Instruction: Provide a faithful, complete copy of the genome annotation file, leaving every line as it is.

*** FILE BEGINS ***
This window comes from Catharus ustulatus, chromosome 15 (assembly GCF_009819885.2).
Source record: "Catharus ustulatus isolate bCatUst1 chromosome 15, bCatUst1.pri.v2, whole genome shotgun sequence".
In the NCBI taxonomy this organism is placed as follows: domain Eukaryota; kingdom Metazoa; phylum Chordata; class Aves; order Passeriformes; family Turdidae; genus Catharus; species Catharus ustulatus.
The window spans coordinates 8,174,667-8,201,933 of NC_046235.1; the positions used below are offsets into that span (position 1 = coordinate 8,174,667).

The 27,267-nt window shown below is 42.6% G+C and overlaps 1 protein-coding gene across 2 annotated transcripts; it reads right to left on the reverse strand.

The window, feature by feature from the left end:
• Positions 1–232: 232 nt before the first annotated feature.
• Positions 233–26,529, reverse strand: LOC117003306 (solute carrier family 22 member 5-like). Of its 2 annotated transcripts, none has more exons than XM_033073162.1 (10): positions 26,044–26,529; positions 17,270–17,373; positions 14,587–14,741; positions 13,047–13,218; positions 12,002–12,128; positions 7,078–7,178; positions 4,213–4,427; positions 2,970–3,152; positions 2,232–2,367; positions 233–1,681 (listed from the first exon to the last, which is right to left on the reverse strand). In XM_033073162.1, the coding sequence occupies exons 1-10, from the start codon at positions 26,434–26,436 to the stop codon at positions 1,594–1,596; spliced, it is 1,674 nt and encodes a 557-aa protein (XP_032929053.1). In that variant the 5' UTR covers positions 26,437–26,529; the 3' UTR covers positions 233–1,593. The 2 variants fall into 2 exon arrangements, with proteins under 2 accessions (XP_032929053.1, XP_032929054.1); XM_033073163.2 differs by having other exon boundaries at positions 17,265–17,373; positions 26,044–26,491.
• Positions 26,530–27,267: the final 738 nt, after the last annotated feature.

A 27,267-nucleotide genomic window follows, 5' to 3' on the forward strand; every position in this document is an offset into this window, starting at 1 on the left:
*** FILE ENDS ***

This window comes from Catharus ustulatus, chromosome 15 (assembly GCF_009819885.2).
Source record: "Catharus ustulatus isolate bCatUst1 chromosome 15, bCatUst1.pri.v2, whole genome shotgun sequence".
In the NCBI taxonomy this organism is placed as follows: domain Eukaryota; kingdom Metazoa; phylum Chordata; class Aves; order Passeriformes; family Turdidae; genus Catharus; species Catharus ustulatus.
The window spans coordinates 8,174,667-8,201,933 of NC_046235.1; the positions used below are offsets into that span (position 1 = coordinate 8,174,667).

The 27,267-nt window shown below is 42.6% G+C and overlaps 1 protein-coding gene across 2 annotated transcripts; it reads right to left on the reverse strand.

The window, feature by feature from the left end:
• Positions 1–232: 232 nt before the first annotated feature.
• Positions 233–26,529, reverse strand: LOC117003306 (solute carrier family 22 member 5-like). Of its 2 annotated transcripts, none has more exons than XM_033073162.1 (10): positions 26,044–26,529; positions 17,270–17,373; positions 14,587–14,741; positions 13,047–13,218; positions 12,002–12,128; positions 7,078–7,178; positions 4,213–4,427; positions 2,970–3,152; positions 2,232–2,367; positions 233–1,681 (listed from the first exon to the last, which is right to left on the reverse strand). In XM_033073162.1, the coding sequence occupies exons 1-10, from the start codon at positions 26,434–26,436 to the stop codon at positions 1,594–1,596; spliced, it is 1,674 nt and encodes a 557-aa protein (XP_032929053.1). In that variant the 5' UTR covers positions 26,437–26,529; the 3' UTR covers positions 233–1,593. The 2 variants fall into 2 exon arrangements, with proteins under 2 accessions (XP_032929053.1, XP_032929054.1); XM_033073163.2 differs by having other exon boundaries at positions 17,265–17,373; positions 26,044–26,491.
• Positions 26,530–27,267: the final 738 nt, after the last annotated feature.

A 27,267-nucleotide genomic window follows, 5' to 3' on the forward strand; every position in this document is an offset into this window, starting at 1 on the left: